Supervising Scientist Division

Supervising Scientist Annual Report 2002 - 2003: Hydrological and Ecological Processes

Supervising Scientist, Darwin, 2003
ISBN 0 642 24383 2
ISSN 0 158-4030

3 - Environmental research and monitoring (continued)

3.4 Hydrological and Ecological Processes

The Hydrological and Ecological Processes programme provides advice on landscape processes to detect impacts that could arise during and after mining activities in the Alligator Rivers Region and on the conservation and management of tropical wetlands.

Activities in 2002-03 included:

3.4.1 Development of improved techniques to measure hydrology and sediment movement around Jabiluka

As part of a long-term study of the impact of initial mine construction at Jabiluka in the Ngarradj (Swift Creek) catchment, an attempt has been made to characterise the hydrological response of streams within the catchment.

A stream gauging network was established in 1998 in the Ngarradj catchment (Figure 3.8) to collect rainfall and baseline runoff information and sediment concentration data. A tipping bucket rain gauge was installed at each gauging station and rainfall data were also collected at the Jabiluka minesite. Runoff at each gauging station was measured by a pressure transducer. A stage activated pump sampler - which responds to changes in water level - was also installed at each gauging station to obtain 'continuous' suspended sediment data throughout the wet season. Sediment concentration was also measured through weekly grab samples taken during the period of flow.

Mean hourly rainfall and runoff data were collected during a three year monitoring period from 1998 to 2001. These were spatially averaged using the Thiessen Polygon method to determine the diurnal rainfall cycle over the Ngarradj catchment. Figure 3.9 shows that Ngarradj catchment rainfall exhibits a strong diurnal cycle with a peak in the late afternoon. It also shows that Ngarradj catchment runoff exhibits a strong diurnal cycle with a peak late in the evening to early in the morning.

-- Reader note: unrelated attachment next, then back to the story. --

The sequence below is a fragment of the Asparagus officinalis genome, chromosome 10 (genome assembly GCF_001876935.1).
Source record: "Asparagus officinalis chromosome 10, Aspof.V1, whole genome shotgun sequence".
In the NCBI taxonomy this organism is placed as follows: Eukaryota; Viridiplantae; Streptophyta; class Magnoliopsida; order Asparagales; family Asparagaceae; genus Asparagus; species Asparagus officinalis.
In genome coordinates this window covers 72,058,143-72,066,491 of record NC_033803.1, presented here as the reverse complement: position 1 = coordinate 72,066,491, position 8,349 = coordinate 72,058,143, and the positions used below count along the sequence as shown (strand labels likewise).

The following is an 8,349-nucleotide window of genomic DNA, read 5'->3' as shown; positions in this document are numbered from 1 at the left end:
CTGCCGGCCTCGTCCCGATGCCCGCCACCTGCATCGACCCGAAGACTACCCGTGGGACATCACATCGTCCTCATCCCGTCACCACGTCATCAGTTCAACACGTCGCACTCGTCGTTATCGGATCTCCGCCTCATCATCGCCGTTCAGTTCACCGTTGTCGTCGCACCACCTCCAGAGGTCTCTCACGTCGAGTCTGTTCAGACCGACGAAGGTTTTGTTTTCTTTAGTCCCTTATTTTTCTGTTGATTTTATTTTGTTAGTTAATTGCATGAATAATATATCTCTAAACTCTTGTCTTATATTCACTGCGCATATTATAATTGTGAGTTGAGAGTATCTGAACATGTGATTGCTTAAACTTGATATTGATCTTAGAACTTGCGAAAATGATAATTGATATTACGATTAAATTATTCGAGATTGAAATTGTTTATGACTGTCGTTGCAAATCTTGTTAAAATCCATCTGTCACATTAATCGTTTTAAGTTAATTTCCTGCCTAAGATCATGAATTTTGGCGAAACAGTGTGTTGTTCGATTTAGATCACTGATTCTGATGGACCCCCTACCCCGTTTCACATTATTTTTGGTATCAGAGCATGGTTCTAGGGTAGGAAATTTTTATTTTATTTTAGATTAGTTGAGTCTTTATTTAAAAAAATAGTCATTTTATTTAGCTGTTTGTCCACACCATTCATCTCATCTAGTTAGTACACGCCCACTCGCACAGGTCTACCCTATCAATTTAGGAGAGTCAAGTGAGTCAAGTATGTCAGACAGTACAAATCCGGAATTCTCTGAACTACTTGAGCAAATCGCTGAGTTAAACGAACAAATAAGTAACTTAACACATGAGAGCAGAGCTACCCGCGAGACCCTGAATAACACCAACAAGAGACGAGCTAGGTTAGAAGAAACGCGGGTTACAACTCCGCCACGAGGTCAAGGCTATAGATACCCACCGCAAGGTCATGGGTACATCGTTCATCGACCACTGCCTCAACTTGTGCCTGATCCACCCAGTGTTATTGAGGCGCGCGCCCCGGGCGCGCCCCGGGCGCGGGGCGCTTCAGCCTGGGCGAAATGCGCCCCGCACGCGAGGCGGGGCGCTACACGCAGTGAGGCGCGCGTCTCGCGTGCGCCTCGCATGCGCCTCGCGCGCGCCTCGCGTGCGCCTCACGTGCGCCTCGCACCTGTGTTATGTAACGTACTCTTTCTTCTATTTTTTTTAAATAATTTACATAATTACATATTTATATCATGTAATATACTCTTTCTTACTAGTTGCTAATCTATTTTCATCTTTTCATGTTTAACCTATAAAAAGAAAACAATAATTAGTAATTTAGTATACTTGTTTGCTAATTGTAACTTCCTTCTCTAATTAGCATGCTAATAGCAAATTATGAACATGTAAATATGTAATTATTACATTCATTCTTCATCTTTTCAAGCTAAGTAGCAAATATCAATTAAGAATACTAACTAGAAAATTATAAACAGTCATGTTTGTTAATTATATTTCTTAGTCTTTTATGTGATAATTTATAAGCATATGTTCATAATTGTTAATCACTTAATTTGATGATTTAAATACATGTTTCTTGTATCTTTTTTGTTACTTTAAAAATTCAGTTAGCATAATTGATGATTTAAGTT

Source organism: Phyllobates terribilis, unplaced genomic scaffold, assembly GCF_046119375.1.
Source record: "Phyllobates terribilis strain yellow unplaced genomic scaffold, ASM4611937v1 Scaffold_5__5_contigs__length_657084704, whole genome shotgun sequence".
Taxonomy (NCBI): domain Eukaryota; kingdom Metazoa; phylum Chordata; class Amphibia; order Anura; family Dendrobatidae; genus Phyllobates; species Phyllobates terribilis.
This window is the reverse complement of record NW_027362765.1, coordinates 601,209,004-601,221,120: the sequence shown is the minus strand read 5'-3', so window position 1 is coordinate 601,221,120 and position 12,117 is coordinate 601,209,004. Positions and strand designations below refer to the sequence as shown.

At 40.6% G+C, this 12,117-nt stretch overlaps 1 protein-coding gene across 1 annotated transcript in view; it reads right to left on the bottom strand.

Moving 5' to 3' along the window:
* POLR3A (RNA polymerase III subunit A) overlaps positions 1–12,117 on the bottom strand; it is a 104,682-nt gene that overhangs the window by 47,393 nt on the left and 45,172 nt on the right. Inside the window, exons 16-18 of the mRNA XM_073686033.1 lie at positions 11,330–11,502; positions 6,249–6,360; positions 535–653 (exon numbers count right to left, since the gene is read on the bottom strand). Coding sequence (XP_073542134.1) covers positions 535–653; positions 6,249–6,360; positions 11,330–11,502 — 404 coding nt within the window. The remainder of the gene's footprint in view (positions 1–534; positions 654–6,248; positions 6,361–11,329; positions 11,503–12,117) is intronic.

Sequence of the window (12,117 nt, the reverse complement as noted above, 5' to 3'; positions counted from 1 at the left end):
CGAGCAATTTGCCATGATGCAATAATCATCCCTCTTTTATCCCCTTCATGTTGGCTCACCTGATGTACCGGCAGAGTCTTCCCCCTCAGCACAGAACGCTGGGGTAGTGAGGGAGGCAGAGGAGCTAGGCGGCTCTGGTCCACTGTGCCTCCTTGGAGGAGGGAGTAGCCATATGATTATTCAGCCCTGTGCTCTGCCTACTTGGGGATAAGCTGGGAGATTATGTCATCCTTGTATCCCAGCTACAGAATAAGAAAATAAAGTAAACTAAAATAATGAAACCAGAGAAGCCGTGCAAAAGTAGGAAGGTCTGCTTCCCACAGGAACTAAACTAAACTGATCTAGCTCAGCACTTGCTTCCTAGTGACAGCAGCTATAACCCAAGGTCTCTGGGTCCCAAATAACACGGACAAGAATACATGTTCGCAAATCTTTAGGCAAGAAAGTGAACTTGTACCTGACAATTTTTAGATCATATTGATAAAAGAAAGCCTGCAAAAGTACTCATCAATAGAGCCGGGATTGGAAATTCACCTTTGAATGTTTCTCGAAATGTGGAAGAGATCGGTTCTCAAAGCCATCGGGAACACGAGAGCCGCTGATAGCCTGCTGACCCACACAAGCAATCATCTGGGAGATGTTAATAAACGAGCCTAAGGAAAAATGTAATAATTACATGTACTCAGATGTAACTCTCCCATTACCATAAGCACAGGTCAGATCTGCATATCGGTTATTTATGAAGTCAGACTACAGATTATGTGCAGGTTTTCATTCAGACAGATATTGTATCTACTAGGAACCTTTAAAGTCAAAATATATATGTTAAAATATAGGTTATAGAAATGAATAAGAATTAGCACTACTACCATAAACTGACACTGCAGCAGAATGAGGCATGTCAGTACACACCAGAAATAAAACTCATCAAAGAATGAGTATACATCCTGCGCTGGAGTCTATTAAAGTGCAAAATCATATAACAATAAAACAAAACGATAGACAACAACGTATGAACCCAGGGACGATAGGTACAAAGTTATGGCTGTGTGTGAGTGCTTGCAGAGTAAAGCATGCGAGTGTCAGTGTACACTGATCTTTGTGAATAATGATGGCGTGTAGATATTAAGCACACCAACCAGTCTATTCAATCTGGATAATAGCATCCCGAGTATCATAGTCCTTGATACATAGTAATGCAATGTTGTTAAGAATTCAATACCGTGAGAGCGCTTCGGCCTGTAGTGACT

An analysis of the largest flood events observed during the three year monitoring period at each gauging station showed that the average start of rainfall time and time of peak discharge of these events corresponded well to the overall diurnal cycle of rainfall and runoff.

Figure 3.8: Jabiluka site and the stream gauging network within the Ngarradj catchment

Figure 3.8: Jabiluka site and the stream gauging network within the Ngarradj catchment

Figure 3.9: Diurnal variation of rainfall and runoff within the Ngarradj catchment

Figure 3.9: Diurnal variation of rainfall and runoff within the Ngarradj catchment

Sediment concentration data for these events show that the majority of the suspended sediment transport occurs during the rising stage of rainfall and runoff. Given the strong diurnal cycle for runoff that peaks late evening to early morning, a typical weekly midmorning to mid-afternoon grab-sampling regime in the Ngarradj catchment would generally miss these periods of maximum sediment transport during flood events. These hydrological responses need to be considered when establishing a monitoring regime to assess the impact of catchment disturbance on suspended sediment loads in streams within Ngarradj catchment. To date, no mine-disturbance related sediment elevation has been observed.